Thanx for having the guts to put the real deal information on the site re: John Sidney McCain III — since the mainstream media is much too lazy to put the real story on McCain out there for the rest of their lazy consumers.

Best regards,

CDR Jerry K. Loeb, USN (Ret.)
Palm Desert, CA
http://sianews.com/modules.php?name=News&file=article&sid=3408

Editorial: Tutu in Gaza

Posted in World Affairs on May 31, 2008 by albasheer
Editorial: Tutu in Gaza
31 May 2008
When someone of the international moral standing of South African Nobel Peace Prize laureate Desmond Tutu speaks his mind on an issue — and speaks it forcibly, as he has just done on Gaza — the world has to sit up and listen. Arguably more so than any other living person, apart possibly from his compatriot, friend and fellow struggler against apartheid Nelson Mandela, the former archbishop of Cape Town has come to personify and voice the authority of morality in international politics. From his pioneering work to ensure reconciliation between black and white in South Africa during and after the end of apartheid to his outspoken opposition to human rights abuses in Africa and elsewhere, he is a pillar in the struggle for justice and peace in the world.

His assessment of the situation in Gaza where he has been on a two-day fact-finding mission for the UN into the killing of 19 Palestinians by the Israelis in November 2006 is not merely stark and uncompromising; it is damning. It is not so much his ringing denunciation of the Israeli blockade and comparison of the Israelis with the Burmese junta that draws attention. It was to be expected; almost everyone else who has been to Gaza says much the same. What impresses is his accusation against the international community for its silence and complicity in the blockade and the “guilty” verdict he pronounces.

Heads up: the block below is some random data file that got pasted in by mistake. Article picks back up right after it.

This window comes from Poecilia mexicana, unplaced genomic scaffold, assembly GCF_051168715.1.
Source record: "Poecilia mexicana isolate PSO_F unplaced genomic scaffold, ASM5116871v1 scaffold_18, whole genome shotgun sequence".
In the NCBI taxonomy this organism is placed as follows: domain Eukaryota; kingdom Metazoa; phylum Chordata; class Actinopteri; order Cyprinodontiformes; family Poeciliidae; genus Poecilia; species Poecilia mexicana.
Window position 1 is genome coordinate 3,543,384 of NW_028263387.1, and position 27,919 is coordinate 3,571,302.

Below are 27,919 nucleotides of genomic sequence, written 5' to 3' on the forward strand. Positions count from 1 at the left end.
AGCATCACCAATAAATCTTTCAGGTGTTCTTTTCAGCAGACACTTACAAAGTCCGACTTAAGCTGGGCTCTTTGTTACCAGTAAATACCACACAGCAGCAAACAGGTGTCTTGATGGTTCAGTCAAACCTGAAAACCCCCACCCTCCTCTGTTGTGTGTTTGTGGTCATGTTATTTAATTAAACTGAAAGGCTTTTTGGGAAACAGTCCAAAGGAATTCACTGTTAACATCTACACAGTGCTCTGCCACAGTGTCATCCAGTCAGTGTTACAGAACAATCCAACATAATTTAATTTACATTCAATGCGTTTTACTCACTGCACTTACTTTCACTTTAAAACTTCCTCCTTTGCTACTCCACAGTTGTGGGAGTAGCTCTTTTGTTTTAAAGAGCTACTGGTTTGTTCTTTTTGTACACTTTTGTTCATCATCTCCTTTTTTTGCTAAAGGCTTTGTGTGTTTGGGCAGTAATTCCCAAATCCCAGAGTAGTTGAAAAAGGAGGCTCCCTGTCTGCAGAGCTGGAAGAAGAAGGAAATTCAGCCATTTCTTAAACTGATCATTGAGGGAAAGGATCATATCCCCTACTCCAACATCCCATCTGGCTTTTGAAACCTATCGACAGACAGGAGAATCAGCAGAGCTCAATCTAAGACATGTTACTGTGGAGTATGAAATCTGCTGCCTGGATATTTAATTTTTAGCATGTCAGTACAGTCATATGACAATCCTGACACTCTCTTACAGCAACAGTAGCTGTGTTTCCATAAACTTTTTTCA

Who in this part of the world can disagree with a word the archbishop says? The Israelis and their supporters will certainly try to present him as a friend of terrorists and morally inconsistent. Indeed, they already have done so. He is, however, just as critical of Hamas. In his meeting with Gaza’s “prime minister” Ismail Haniyeh, he did not mince his words that Hamas’ firing of rockets into Israel is also a violation of human rights. Hamas cannot ignore that.